Going to lunch with a potential client without preparation and followup is a waste of your marketing dollars. Would you approach a matter without research and preparation? Are you committing “marketing malpractice?” By the way, is your etiquette losing you work and you don’t even know it?
Understanding who you are going to meet, their business, and their potential legal needs are things that you must investigate way before lunch. Your contacts are judging your work habits (conscientiously or not conscientiously) through what might seem to you to be a more casual encounter.
If a busy person has agreed to give up a chunk of his or her time to meet you, you better have done some research. Personally, I have little patience for professional services providers who are not prepared and make me feel like a cold call. To differentiate yourself know with whom you are conversing. Some scholars say there is a direct correlation between preparation and success.
How to prepare
Go online. Visit the person’s biography, LinkedIn, and Twitter accounts and then check out the organization they own or work for. Go to the “about” tab on their web site as it usually details the organization’s vision, mission, and values. Read the homepage. Then sit back and just look at the homepage and try to figure out what kind of personality it reflects.
To create a relationship, good communicators try to “match styles” with their counterparts to bond more quickly with them.
What are their issues? What might they need help with? Specifically, look at a recent annual report, if you can find one, as the opening statements usually highlight forward-thinking goals. This will give you some talking points and ideas on how you can help them or the company. You could always ask them in advance.
Write down your objectives for the lunch, talking points, and prepare some probing questions. A good way to break the ice might be to open with your elevator pitch, which, if done right, sparks interest and propels you into an engaging conversation. (See my March 2015 article [https://www.canadianlawyermag.com/5500/Trick-Question-What-do-you-do.html]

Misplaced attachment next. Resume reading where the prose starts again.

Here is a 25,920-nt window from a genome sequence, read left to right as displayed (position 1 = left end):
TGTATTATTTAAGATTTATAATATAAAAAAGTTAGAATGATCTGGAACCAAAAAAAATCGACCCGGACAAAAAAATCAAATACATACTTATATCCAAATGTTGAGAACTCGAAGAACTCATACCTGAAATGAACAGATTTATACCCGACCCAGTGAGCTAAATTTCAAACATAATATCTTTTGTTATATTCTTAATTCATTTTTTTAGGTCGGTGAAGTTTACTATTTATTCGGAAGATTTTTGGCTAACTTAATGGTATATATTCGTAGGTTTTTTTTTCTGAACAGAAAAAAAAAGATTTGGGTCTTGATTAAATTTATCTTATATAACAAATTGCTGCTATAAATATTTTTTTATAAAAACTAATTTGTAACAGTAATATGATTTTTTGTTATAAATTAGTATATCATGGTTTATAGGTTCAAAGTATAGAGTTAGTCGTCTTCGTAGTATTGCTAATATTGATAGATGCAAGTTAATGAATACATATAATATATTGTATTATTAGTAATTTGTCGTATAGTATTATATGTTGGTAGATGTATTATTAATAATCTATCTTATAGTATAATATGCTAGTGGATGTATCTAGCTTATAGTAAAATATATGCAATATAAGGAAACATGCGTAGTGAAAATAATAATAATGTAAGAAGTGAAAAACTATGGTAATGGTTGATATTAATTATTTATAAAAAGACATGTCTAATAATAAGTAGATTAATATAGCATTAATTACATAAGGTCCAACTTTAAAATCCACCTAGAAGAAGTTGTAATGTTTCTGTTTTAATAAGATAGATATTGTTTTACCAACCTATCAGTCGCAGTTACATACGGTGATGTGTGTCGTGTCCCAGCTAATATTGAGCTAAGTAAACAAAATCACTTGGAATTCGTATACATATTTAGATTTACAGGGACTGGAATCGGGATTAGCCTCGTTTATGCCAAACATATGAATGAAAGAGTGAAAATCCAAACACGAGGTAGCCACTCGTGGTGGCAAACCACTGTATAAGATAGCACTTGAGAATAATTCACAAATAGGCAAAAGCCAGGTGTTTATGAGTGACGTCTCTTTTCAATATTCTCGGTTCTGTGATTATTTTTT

Also think about what you would like to happen after lunch. What do you want the other party to remember about you and the firm, and what question can you ask at lunch-end that will progress you towards your goal of getting the business?
Your ultimate goal is to take your potential client on a lifetime journey, so this lunch is the beginning of a mutually rewarding relationship. You are not selling anything; you are identifying needs for solving and preventing conflicts that they will want to invest in.
Your preparation for the lunch will make conversation natural and will jump-start their journey with you and your firm. Don’t talk business until after you’ve ordered, but do start with a relevant contextual topic that will then lead naturally into the business talk later. Make sure that you let your guest do most of the talking.
Espressos? Time to ask for the business
Now that you understand your potential client, made relevant probes, and the espressos are on the table, how do you progress the conversation and the relationship. This is the time when most people let the opportunity slip away.
There are ways to approach this difficult next step in a relevant, non-threatening, client-needs-based, appropriate, and law society-compliant fashion. (See my April 2015 column)
If you Google “top ways to ask for the business,” you will find almost a billion links. Choose and practise some of them with your goal of getting a retainer or just getting in front of them again to progress to that retainer. Your goal is to create the opportunity for “next contact”.
Followup is another opportunity that people let slip away. If your guest asked you any questions that you promised to respond to, you must do so as quickly as possible. And, you need to make the arrangements for the next conversation.
PS: How’s your lunch etiquette?
So many people are unable to hold cutlery properly, eat spaghetti, and turn their phones off! You may be losing potential business by virtue of etiquette ignorance. YouTube is your free coach. You can look up how to use your cutlery (the Continental hybrid is preferred these days), how to eat spaghetti like an authentic Italian, and when to drink and not to drink. And, turn your phone off and put it away. Consider a lesson with an etiquette coach.
About choosing the venue: You should let your guest choose the location, but offer him or her a list of choices. Remember to be there early so you can choose a table that is in a quiet location. Try going on off-peak hours. Or be really avant-garde and bring a nice lunch to their office!
Good luck and bon appétit!